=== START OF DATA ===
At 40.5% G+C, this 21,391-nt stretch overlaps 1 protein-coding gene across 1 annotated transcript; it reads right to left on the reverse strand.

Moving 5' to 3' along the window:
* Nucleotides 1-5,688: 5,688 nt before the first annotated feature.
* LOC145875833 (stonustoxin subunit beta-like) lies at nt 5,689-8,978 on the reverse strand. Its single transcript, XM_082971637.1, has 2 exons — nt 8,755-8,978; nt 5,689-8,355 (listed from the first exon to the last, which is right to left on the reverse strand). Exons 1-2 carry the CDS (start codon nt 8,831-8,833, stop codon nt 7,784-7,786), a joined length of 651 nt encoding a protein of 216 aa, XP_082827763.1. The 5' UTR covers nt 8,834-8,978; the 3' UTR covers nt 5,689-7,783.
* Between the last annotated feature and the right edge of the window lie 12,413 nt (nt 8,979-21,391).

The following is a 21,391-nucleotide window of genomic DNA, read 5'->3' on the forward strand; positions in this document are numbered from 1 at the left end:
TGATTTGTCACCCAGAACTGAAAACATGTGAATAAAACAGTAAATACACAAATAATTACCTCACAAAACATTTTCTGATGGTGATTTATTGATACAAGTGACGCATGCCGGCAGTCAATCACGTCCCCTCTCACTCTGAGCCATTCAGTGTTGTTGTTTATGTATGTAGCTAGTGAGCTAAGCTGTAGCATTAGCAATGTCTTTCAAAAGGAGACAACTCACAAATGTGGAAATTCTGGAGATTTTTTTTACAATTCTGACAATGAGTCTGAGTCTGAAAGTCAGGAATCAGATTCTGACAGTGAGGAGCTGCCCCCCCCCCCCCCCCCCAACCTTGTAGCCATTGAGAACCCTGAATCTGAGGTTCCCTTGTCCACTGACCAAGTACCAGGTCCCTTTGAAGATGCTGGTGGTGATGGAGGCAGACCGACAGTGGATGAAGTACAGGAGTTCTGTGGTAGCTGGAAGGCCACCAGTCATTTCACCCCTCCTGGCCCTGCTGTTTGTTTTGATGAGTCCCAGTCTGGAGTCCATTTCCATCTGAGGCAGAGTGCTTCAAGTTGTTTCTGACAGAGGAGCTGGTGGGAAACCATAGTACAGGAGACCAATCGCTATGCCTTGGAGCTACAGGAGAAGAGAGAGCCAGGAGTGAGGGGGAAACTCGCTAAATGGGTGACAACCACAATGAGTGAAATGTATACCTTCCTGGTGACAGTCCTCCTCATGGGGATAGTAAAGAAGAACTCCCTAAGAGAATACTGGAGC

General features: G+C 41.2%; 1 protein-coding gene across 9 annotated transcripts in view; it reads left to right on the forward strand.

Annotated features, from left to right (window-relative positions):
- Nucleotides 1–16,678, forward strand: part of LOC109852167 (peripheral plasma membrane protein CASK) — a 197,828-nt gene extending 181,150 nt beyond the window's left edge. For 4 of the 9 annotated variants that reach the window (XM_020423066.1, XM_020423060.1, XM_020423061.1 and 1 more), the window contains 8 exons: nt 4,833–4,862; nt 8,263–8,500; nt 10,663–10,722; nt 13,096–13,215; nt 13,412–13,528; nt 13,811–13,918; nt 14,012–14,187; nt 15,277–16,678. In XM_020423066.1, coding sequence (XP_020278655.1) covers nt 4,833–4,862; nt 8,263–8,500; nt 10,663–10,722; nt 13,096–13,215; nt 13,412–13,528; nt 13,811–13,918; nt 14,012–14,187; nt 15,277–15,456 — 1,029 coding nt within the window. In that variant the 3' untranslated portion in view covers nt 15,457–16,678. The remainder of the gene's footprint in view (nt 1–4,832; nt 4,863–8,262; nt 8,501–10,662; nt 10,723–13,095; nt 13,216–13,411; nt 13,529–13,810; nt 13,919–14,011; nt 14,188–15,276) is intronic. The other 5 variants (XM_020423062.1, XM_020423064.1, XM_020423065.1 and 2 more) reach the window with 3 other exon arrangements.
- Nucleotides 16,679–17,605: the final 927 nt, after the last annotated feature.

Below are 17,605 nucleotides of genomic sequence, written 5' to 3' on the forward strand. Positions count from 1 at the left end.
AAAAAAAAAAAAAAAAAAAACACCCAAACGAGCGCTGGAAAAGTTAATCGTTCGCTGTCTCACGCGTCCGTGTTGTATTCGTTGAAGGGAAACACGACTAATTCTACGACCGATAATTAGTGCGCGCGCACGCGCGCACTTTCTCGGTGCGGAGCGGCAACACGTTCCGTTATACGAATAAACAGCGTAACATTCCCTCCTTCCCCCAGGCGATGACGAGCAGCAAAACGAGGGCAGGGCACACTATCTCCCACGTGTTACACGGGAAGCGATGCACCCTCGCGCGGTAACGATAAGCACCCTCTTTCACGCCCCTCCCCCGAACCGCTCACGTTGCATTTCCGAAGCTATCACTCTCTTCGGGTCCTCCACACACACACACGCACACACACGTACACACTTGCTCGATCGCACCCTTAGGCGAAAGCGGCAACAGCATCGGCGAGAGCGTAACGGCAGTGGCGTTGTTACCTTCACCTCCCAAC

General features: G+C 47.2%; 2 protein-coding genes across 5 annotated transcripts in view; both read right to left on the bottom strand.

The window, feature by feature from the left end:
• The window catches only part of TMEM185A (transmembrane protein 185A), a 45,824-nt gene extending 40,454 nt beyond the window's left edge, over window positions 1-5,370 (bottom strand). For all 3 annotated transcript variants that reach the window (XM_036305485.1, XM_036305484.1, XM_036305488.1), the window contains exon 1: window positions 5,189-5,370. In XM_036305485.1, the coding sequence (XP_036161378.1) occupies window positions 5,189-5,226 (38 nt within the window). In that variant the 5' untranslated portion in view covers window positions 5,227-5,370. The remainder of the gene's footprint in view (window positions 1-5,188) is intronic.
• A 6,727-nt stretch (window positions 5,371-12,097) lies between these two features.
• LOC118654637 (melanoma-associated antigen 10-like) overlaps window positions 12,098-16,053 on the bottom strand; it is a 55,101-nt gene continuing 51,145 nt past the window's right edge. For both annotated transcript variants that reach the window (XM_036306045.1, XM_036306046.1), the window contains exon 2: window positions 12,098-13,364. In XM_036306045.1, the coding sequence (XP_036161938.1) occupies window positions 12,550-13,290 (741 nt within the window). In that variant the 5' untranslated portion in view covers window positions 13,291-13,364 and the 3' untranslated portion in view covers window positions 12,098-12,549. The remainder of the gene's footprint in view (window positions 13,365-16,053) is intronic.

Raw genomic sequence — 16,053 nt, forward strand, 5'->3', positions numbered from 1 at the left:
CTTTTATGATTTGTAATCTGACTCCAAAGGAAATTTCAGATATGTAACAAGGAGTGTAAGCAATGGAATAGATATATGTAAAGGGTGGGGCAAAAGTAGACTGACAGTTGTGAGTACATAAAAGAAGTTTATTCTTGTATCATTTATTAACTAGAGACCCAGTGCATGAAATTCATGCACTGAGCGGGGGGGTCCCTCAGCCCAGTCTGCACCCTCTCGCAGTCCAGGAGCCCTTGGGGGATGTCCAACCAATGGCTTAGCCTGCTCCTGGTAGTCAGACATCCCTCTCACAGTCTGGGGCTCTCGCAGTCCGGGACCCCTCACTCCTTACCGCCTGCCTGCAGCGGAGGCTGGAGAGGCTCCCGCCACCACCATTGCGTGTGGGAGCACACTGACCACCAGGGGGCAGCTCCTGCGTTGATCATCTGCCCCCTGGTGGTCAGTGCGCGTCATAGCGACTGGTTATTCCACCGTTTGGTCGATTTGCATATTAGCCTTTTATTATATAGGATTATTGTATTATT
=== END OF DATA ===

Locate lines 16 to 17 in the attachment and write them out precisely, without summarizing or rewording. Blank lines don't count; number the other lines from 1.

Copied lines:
• The window catches only part of TMEM185A (transmembrane protein 185A), a 45,824-nt gene extending 40,454 nt beyond the window's left edge, over window positions 1-5,370 (bottom strand). For all 3 annotated transcript variants that reach the window (XM_036305485.1, XM_036305484.1, XM_036305488.1), the window contains exon 1: window positions 5,189-5,370. In XM_036305485.1, the coding sequence (XP_036161378.1) occupies window positions 5,189-5,226 (38 nt within the window). In that variant the 5' untranslated portion in view covers window positions 5,227-5,370. The remainder of the gene's footprint in view (window positions 1-5,188) is intronic.
• A 6,727-nt stretch (window positions 5,371-12,097) lies between these two features.